In McWhorter’s defense, he does not ignore that racism still exist.  The cover of the book may convey the notion that black America is its own worst enemy but I can assure you that is not the case.  To highlight his full awareness that racism does play a role in our lives, he recalls random acts of discrimination he faced during his youth.   The point of his book is not to absolve white Americans of all guilt but instead to call attention to where black America has to work a little harder.  He is not shaming black America or putting it down.  His mission is to reverse trends that hold back rather than promote intellectualism and achievement for millions of black men and women. His words are tough and some truths are uncomfortable but I truly believe that if the message in the book is to be accepted and understood, there will be a brighter future in which black America can win the race.

ISBN-10: 0060935936
ISBN-13: 978-0060935931

Civil Rights Movement

eastmanThe history of Native Americans was for many years, untold and in some cases omitted.  the trail of tears is just one example of the systematic process of relocation enforced by the United States Government as America continued to expand.  The natives were seen as uncivilized in comparison to their American and European counterparts.  The natives would readily say their lives were uncomplicated and simple.  Many resisted the influence of soldiers on their land and fought to the death to preserve their homes.  Others did not resist and accepted the lifestyle and religion of the white man. Dr. Charles Alexander Eastman (1858-1939) was one of those who migrated from one world to another and in this short but interesting autobiography, he recalls his life and his path from the deep woods to civilization.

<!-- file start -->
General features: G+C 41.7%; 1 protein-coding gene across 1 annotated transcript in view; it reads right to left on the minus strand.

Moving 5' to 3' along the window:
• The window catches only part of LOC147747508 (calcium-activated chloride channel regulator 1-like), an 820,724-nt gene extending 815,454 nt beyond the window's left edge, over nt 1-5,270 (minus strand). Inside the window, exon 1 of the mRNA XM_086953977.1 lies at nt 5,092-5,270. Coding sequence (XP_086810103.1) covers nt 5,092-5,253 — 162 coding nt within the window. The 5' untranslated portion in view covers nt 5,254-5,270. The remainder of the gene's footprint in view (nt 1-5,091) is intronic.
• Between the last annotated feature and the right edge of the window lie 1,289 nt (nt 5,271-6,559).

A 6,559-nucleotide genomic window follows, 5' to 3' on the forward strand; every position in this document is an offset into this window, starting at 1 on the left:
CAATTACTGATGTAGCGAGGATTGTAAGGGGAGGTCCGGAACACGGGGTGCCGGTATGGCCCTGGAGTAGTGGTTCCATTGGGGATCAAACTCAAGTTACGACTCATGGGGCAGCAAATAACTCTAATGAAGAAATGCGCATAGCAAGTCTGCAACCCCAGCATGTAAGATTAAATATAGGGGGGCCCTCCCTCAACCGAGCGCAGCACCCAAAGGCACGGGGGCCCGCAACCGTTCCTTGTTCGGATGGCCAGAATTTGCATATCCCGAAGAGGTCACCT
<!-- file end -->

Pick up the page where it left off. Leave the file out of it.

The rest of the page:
Eastman was a member of the Sioux tribe in Minnesota and explains his early life in Minnesota.  From the beginning, he mentions the relationship between the Sioux Indians and white settlers.  And while there are a few acts of violence discussed, the book does not contain a lot of text devoted to it. In fact, his story is mainly about his development as a person.  There are White Americans who enter the story, but in a peaceful role and their actions help propel him to his next destination.  That is not to say that all in the book is glorious and without incident.  In fact, Eastman is fully aware of the plight of Sioux people and the deceit used by the American government in prior agreements with Native American tribes.  There are a couple of people who are not exactly “friendly” but in the end do him no harm.